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SUNY Oswego
Chalmers, Anthony ( Speaker )
Kanbur, Shashi ( Speaker )
Proietti, Nicholas ( Speaker )
Caraley, Anne ( Speaker )
Das, S. ( Speaker )
Bellinger, E. ( Speaker )
Bhardwaj, A. ( Speaker )
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Linear Non-Adiabatic calculations of Cepheids, Type II Cepheids and RR Lyraes by AJ Chalmers, N Proietti, S Das and SM Kanbur. We present extensive grids of Linear Non-Adiabatic calculations of three different types of pulsating stars, classical Cepheids, type II Cepheids and RR Lyraes, made with several different theories of time dependent turbulent convection. We discuss our results and their implications. ( ,,,,, )
D and R Type Ionization Fronts in Classical Cepheids by AJ Chalmers and SM Kanbur. We present a grid of full amplitude non-linear hydrodynamic models of fundamental mode Cepheids and study the nature of the hydrogen ionization front in these models and in particular we examine whether these models indicate any evidence of D to R type transitions during the pulsation cycle.
The Hydrogen Ionization Front-Photosphere optical depth and its use as a way to constrain Horizontal Branch Models of RR Lyraes by N Proietti, S. Das, E. Bellinger and SM Kanbur. RR Lyraes display a flat Period-Color relation at minimum light. Recent work has demonstrated that this is due to the hydrogen ionization front (HIF) and Stellar Photosphere (SPh) being close to each other in terms of optical depth. Here we investigate how this optical depth difference between the HIF and SPh varies in a grid of MESA evolutionary models varying mass, composition and mass loss parameter.
1D Radiation Hydrodynamic Pulsation Models of RR Lyraes in the Globular Cluster M3 by AJ Chalmers N Proietti, S Das, A Bhardwaj, SM Kanbur. We present an extensive grid of full amplitude 1D radiation hydrodynamic models of RR Lyraes with parameters appropriate for the globular cluster M3. We present the multi-wavelength theoretical light curves and discuss the implications of our results.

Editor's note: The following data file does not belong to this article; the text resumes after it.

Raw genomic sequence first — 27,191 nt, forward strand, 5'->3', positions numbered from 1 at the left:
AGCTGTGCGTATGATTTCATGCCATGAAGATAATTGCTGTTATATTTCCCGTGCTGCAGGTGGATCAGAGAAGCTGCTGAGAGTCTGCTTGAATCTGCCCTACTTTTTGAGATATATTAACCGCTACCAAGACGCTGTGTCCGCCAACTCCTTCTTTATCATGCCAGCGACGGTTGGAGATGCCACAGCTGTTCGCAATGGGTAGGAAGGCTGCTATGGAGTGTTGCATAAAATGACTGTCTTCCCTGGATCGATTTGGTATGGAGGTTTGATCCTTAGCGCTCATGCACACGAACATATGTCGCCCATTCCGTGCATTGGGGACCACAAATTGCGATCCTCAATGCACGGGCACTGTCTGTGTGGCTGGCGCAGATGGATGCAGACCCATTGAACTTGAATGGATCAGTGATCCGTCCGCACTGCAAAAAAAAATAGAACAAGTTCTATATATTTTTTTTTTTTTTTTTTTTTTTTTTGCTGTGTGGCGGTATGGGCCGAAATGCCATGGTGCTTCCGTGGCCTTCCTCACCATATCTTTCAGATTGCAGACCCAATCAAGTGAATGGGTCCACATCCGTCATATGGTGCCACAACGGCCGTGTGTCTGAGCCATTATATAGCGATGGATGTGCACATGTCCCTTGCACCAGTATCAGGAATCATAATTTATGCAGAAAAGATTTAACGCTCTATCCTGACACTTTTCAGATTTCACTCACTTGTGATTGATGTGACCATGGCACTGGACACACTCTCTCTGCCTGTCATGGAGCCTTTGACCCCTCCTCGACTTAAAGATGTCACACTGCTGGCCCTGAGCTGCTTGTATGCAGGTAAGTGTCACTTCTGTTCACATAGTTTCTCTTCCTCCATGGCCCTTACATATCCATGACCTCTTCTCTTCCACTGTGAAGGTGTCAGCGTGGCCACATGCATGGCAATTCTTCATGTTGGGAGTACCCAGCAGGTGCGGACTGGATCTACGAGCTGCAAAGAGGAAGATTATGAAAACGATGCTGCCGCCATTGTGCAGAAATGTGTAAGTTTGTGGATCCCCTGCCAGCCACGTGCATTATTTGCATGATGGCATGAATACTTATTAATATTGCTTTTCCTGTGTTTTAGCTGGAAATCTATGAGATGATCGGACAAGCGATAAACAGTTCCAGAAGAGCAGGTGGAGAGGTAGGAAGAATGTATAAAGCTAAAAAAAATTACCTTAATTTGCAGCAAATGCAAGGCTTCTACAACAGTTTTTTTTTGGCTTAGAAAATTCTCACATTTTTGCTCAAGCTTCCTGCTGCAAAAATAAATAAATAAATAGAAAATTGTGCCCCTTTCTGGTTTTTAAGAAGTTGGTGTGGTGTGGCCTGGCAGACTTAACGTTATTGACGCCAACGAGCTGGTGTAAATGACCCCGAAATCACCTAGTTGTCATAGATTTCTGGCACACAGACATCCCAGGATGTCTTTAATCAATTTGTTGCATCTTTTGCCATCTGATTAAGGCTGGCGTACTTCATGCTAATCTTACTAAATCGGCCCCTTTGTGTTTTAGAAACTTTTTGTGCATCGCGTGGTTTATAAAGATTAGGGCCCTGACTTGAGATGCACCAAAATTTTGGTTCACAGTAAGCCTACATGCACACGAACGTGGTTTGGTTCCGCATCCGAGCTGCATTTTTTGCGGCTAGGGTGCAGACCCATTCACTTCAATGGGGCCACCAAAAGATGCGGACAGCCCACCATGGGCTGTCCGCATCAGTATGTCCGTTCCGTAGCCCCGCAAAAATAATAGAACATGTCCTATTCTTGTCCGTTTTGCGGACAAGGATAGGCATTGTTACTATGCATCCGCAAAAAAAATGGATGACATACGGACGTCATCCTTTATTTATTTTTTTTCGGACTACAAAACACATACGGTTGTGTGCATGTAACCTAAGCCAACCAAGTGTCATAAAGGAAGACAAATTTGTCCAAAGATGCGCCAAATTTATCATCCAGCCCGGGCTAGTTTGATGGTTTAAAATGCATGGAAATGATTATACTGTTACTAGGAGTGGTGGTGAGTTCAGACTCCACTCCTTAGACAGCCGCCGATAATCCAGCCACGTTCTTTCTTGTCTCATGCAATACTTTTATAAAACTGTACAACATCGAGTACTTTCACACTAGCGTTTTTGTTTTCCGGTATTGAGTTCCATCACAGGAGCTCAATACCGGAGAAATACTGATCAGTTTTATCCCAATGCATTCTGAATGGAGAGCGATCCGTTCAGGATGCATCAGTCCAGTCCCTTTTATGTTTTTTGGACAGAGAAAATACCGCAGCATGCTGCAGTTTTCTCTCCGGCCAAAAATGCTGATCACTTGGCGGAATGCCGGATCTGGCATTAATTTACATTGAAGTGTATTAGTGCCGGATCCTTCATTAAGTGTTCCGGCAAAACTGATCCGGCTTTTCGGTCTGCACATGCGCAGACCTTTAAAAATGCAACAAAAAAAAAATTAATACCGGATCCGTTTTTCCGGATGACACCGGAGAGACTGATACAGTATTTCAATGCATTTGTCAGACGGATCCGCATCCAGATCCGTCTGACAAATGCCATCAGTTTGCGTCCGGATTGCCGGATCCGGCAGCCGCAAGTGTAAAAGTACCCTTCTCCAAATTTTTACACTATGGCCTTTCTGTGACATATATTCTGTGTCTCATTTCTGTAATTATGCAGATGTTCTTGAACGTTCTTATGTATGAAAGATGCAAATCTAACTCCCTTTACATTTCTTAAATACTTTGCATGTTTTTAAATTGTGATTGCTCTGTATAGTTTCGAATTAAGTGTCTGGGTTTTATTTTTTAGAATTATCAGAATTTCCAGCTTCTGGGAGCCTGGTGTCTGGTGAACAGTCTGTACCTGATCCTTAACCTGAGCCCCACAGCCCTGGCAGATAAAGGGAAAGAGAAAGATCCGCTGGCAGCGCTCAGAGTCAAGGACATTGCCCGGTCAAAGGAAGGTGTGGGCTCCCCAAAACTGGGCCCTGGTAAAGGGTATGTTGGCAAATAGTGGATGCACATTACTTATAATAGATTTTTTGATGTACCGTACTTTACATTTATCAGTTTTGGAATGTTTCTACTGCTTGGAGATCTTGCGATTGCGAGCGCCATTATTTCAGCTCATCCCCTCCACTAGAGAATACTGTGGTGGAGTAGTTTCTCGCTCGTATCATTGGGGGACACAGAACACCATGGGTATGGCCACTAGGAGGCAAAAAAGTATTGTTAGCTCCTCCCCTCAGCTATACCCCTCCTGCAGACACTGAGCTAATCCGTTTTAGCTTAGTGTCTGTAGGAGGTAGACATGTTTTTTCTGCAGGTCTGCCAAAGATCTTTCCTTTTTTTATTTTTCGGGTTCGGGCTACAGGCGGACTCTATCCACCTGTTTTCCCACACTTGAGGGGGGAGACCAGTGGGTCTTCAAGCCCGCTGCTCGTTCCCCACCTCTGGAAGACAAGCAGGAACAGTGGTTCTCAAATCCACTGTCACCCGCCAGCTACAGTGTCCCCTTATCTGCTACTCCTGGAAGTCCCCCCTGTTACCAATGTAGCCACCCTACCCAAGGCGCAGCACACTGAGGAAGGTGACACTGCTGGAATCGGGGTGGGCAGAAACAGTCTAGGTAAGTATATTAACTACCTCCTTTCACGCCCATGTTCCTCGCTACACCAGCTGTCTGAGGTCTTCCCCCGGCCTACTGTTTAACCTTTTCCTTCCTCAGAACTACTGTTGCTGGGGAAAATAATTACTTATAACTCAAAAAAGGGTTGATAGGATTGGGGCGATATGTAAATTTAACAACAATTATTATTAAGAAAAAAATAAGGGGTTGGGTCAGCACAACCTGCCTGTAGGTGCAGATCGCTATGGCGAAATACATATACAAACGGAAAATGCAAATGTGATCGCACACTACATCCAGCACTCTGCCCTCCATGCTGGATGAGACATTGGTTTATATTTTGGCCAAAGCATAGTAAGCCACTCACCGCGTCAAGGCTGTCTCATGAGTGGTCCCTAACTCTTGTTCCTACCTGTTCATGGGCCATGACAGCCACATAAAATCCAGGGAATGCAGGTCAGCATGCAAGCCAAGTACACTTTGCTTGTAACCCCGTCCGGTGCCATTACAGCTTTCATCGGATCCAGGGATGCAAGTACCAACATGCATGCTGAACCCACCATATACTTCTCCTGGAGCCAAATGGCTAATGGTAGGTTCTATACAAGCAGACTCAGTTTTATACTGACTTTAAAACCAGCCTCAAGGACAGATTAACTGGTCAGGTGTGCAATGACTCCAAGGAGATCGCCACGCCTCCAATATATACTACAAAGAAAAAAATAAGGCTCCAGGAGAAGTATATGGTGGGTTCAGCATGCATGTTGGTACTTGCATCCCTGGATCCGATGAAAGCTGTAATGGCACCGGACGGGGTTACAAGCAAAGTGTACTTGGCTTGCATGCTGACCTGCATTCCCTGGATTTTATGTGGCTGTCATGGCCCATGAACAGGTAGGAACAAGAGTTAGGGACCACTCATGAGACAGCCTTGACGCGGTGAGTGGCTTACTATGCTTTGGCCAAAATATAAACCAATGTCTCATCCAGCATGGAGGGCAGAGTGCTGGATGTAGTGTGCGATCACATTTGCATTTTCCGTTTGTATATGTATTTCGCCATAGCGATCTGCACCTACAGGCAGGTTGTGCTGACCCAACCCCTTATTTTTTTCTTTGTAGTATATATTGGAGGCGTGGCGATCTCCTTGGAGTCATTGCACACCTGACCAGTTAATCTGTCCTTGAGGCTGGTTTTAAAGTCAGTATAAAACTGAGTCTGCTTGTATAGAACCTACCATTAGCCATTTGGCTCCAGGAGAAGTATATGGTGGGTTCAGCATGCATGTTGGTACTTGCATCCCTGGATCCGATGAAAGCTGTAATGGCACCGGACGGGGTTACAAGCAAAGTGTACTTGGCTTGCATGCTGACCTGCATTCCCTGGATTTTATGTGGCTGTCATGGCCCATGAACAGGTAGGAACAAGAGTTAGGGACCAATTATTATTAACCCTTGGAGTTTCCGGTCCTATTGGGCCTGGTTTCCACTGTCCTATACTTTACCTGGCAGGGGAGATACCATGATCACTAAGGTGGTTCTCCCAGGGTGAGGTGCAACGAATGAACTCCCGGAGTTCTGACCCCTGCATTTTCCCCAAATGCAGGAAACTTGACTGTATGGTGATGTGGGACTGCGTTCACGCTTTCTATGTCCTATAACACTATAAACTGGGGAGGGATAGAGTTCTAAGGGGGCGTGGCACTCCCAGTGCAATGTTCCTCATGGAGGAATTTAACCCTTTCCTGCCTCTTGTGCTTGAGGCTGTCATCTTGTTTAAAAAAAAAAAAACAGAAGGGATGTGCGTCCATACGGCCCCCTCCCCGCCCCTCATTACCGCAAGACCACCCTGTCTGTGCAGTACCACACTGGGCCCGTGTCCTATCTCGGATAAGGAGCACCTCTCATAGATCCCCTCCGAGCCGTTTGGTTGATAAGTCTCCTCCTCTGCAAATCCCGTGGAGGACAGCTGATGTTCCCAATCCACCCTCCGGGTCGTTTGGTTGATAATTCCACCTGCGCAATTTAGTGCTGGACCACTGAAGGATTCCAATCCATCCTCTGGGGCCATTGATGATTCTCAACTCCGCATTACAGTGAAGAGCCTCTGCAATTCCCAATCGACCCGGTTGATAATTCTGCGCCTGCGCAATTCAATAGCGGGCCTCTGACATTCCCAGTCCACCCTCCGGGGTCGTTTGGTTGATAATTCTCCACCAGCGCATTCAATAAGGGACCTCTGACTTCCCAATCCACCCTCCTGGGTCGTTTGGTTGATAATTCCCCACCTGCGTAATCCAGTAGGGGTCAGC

Benchmark Tests of the CERN ROOT Framework for the Analysis of Nuclear Physics and Particle Physics Data Sets by Anthony Chalmers, Nicholas Proietti, and Anne Caraley. The use of ROOT as a computational tool for physics research is explored through multiple benchmark tests, preceding the analysis on high energy physics simulation data as a foundation. ROOT is an object-orientated program and library developed by CERN (European Organization for Nuclear Research) for the purpose of handling the massive influx of data generated there at accelerators such as the Large Hadron Collider. ROOT’s potential to assist researchers in nuclear and particle physics will be presented along with results found through analysis with the C++ ROOT framework. The lifetime of the muon is investigated within, utilizing ROOT along with data collected by 2014 Advanced Lab in Nuclear Physics students. A value for the muon lifetime of 2.34 ± 0.02μs was found utilizing histograms and fit functions, which compares favorably with the known value of 2.2μs. Secondly, gamma-ray radiation from an unknown source found in WW II era truck gauges was investigated as a study of energy calibration procedures. The application of seven Gaussian fits to the unknown source’s spectrum was completed using ROOT and the source was identified as radium-226 by comparing results with its known decay chain. After verifying the viability of ROOT as a data analysis tool, data simulating the ATLAS experiment at CERN including over 700,000 proton-proton collisions was investigated to demonstrate its ability further. With this, the spectrum of the W boson’s transverse mass was analyzed in histograms showing an expected cutoff at around 100GeV for both muon-muon-neutrino and electron-electron-neutrino decay schemes. The Z boson was then reconstructed from this data set as well, and a spectrum of its invariant mass was analyzed with ROOT. Both electron and muon based decay schemes were accounted for and values for the Z boson mass are presented as 91.03 ± 0.15GeV for muon-anti-muon decay and 91.01±0.06GeV for electron-positron decay compared to the known value of 91.19GeV. Given more time, this study would be expanded to investigate ROOT’s virtual machine framework for analysis of the Higgs Boson as a further statement to ROOT’s capabilities. These results and the processes taken to obtain them show the accuracy and utility of ROOT as a computational tool in humanity’s quest to discover and understand the universe around us.